The hydrogen permeability of Ni60Nb35M5 (M=Sn, Ti and Zr) amorphous metallic membranes was investigated. Nanoindentation shows that the Young’s modulus and hardness increased after hydrogen permeability test. The structure is maintained amorphous after 24 hours of hydrogen permeability testing at 400°C. The maximum hydrogen permeability of three alloys is 10-10 mol m-1 s-1 Pa-0.5. Though these alloys exhibited a slight hydrogen permeability decreased during the test, the amorphous metallic membranes were thermally stable and did not crystalize.

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Date Created
  • 2015

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Small molecule organic optoelectronic devices

Description

Organic optoelectronics include a class of devices synthesized from carbon containing ‘small molecule’ thin films without long range order crystalline or polymer structure. Novel properties such as low modulus

Organic optoelectronics include a class of devices synthesized from carbon containing ‘small molecule’ thin films without long range order crystalline or polymer structure. Novel properties such as low modulus and flexibility as well as excellent device performance such as photon emission approaching 100% internal quantum efficiency have accelerated research in this area substantially. While optoelectronic organic light emitting devices have already realized commercial application, challenges to obtain extended lifetime for the high energy visible spectrum and the ability to reproduce natural white light with a simple architecture have limited the value of this technology for some display and lighting applications. In this research, novel materials discovered from a systematic analysis of empirical device data are shown to produce high quality white light through combination of monomer and excimer emission from a single molecule: platinum(II) bis(methyl-imidazolyl)toluene chloride (Pt-17). Illumination quality achieved Commission Internationale de L’Éclairage (CIE) chromaticity coordinates (x = 0.31, y = 0.38) and color rendering index (CRI) > 75. Further optimization of a device containing Pt-17 resulted in a maximum forward viewing power efficiency of 37.8 lm/W on a plain glass substrate. In addition, accelerated aging tests suggest high energy blue emission from a halogen-free cyclometalated platinum complex could demonstrate degradation rates comparable to known stable emitters. Finally, a buckling based metrology is applied to characterize the mechanical properties of small molecule organic thin films towards understanding the deposition kinetics responsible for an elastic modulus that is both temperature and thickness dependent. These results could contribute to the viability of organic electronic technology in potentially flexible display and lighting applications. The results also provide insight to organic film growth kinetics responsible for optical, mechanical, and water uptake properties relevant to engineering the next generation of optoelectronic devices.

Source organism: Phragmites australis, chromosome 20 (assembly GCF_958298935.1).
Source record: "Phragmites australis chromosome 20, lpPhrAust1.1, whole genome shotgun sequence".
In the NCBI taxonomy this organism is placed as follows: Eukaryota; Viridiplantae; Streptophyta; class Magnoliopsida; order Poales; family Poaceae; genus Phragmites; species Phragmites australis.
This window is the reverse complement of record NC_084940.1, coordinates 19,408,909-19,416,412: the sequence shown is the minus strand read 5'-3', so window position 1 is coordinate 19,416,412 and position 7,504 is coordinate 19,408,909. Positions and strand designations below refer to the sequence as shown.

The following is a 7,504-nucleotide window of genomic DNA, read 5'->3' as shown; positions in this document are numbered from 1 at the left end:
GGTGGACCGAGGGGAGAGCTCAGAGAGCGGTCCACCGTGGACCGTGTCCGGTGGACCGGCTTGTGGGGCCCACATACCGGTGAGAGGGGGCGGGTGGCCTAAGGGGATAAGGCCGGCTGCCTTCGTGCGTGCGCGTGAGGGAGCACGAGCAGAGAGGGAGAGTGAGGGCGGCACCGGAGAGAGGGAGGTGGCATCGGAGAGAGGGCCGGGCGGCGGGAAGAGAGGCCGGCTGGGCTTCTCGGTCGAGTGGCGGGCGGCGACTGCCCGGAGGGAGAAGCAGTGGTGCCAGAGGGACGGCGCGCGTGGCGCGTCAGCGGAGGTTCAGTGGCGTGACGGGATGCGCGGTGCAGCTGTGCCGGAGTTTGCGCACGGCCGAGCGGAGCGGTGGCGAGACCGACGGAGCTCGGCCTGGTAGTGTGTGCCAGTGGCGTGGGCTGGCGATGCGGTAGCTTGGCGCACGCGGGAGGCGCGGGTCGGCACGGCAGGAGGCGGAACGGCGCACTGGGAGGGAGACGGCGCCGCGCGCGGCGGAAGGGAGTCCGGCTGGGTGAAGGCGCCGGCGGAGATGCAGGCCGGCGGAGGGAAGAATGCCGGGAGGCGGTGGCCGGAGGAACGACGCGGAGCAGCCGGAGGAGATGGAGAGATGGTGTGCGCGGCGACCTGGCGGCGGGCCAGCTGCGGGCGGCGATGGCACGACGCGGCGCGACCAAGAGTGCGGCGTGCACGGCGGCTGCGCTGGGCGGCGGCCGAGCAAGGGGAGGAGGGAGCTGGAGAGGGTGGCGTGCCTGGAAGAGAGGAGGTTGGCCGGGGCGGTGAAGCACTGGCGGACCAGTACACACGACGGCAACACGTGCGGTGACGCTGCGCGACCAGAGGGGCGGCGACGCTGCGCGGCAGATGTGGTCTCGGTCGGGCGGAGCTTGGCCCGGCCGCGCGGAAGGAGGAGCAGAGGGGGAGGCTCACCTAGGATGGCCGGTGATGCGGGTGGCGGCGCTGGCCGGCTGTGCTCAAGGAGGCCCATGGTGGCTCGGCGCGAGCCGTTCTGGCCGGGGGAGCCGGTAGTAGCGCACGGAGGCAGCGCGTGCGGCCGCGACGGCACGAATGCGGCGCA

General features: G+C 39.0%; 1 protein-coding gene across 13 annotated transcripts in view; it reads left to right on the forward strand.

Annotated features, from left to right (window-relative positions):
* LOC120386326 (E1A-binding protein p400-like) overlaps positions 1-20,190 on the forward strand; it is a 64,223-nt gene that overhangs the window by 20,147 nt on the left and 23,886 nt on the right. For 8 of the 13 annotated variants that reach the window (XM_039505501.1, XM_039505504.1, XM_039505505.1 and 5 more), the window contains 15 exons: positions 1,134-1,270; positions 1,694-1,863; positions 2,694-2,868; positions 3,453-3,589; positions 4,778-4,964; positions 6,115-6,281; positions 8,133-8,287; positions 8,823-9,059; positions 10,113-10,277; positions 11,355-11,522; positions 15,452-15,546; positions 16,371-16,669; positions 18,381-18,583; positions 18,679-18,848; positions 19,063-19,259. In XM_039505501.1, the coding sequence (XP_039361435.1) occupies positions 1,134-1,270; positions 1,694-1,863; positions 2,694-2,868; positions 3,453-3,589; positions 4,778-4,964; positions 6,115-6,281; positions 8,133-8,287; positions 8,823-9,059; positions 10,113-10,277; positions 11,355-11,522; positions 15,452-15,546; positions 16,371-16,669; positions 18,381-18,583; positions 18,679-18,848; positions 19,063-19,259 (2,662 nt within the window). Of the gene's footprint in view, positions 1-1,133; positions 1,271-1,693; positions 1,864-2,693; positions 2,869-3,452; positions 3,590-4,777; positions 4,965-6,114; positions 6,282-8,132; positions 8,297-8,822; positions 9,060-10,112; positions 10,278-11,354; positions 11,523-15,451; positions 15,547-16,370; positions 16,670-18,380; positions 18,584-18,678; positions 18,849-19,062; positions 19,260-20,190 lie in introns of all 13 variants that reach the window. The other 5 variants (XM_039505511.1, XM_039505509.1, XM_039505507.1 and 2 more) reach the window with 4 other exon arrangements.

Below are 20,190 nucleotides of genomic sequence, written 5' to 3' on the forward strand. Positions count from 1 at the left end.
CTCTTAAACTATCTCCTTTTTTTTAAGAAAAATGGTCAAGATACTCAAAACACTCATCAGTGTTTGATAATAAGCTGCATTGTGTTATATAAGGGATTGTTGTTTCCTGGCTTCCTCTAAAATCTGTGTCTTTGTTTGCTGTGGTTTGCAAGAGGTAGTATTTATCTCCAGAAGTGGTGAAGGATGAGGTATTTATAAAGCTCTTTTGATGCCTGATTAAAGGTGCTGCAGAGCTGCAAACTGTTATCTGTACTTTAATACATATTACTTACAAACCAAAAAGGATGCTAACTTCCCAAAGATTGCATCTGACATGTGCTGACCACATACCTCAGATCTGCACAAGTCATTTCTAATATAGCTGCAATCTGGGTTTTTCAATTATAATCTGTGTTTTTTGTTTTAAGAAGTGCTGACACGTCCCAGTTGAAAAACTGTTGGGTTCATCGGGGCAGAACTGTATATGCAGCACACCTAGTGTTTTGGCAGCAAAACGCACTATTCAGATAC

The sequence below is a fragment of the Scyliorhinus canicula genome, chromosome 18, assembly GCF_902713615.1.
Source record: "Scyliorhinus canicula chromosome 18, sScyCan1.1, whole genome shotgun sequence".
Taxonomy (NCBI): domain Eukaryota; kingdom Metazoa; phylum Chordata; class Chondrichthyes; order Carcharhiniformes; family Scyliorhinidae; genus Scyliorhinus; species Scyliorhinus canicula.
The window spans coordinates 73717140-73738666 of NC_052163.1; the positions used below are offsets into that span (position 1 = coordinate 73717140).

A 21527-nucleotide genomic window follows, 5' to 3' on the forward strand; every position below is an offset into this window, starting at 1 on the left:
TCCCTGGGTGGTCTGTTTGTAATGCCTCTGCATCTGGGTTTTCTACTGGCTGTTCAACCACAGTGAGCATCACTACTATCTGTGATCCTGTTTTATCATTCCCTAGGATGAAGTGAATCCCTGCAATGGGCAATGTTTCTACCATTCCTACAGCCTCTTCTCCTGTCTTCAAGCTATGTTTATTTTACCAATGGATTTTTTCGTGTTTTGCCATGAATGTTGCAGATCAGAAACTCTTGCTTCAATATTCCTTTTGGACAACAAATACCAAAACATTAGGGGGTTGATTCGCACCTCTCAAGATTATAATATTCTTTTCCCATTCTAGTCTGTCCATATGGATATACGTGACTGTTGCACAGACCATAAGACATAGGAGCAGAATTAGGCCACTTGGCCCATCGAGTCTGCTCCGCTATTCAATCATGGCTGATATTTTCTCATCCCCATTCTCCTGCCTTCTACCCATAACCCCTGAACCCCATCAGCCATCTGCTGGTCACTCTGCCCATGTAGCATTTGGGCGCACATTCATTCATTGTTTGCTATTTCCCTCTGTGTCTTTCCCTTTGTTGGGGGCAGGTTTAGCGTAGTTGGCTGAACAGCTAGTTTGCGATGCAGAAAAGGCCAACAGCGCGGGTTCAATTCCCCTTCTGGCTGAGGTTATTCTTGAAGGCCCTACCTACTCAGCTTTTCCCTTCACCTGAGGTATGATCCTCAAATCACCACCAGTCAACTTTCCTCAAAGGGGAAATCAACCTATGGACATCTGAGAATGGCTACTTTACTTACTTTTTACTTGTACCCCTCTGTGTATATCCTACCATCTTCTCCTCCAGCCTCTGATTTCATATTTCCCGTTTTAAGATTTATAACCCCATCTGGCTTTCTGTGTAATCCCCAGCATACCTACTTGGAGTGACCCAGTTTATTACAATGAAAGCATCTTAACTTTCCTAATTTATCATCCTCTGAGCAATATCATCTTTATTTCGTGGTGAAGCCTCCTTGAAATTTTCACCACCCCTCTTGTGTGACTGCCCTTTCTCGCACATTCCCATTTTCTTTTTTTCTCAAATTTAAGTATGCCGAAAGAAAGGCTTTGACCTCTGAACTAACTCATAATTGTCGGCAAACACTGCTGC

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Date Created
  • 2017

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Theoretical characterization of zinc phthalocyanine and porphyrin analogs for organic solar cell absorption

Description

The absorption spectra of metal-centered phthalocyanines (MPc's) have been investigated since the early 1960's. With improved experimental techniques to characterize this class of molecules the band assignments have advanced. The

The absorption spectra of metal-centered phthalocyanines (MPc's) have been investigated since the early 1960's. With improved experimental techniques to characterize this class of molecules the band assignments have advanced. The characterization remains difficult with historic disagreements. A new push for characterization came with a wave of interest in using these molecules for absorption/donor molecules in organic photovoltaics. The use of zinc phthalocyanine (ZnPc) became of particular interest, in addition to novel research being done for azaporphyrin analogs of ZnPc.

A theoretical approach is taken to research the excited states of these molecules using time-dependent density functional theory (TDDFT). Most theoretical results for the first excited state in ZnPc are in only limited agreement with experiment (errors near 0.1 eV or higher). This research investigates ZnPc and 10 additional porphyrin analogs. Excited-state properties are predicted for 8 of these molecules using ab initio computational methods and symmetry breaking for accurate time- dependent self-consistent optimization. Franck-Condon analysis is used to predict the Q-band absorption spectra for all 8 of these molecules. This is the first time that Franck-Condon analysis has been reported in absolute units for any of these molecules. The first excited-state energy for ZnPc is found to be the closest to experiment thus far using a range-separated meta-GGA hybrid functional. The theoretical results are used to find a trend in the novel design of new porphyrin analog molecules.

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Date Created
  • 2014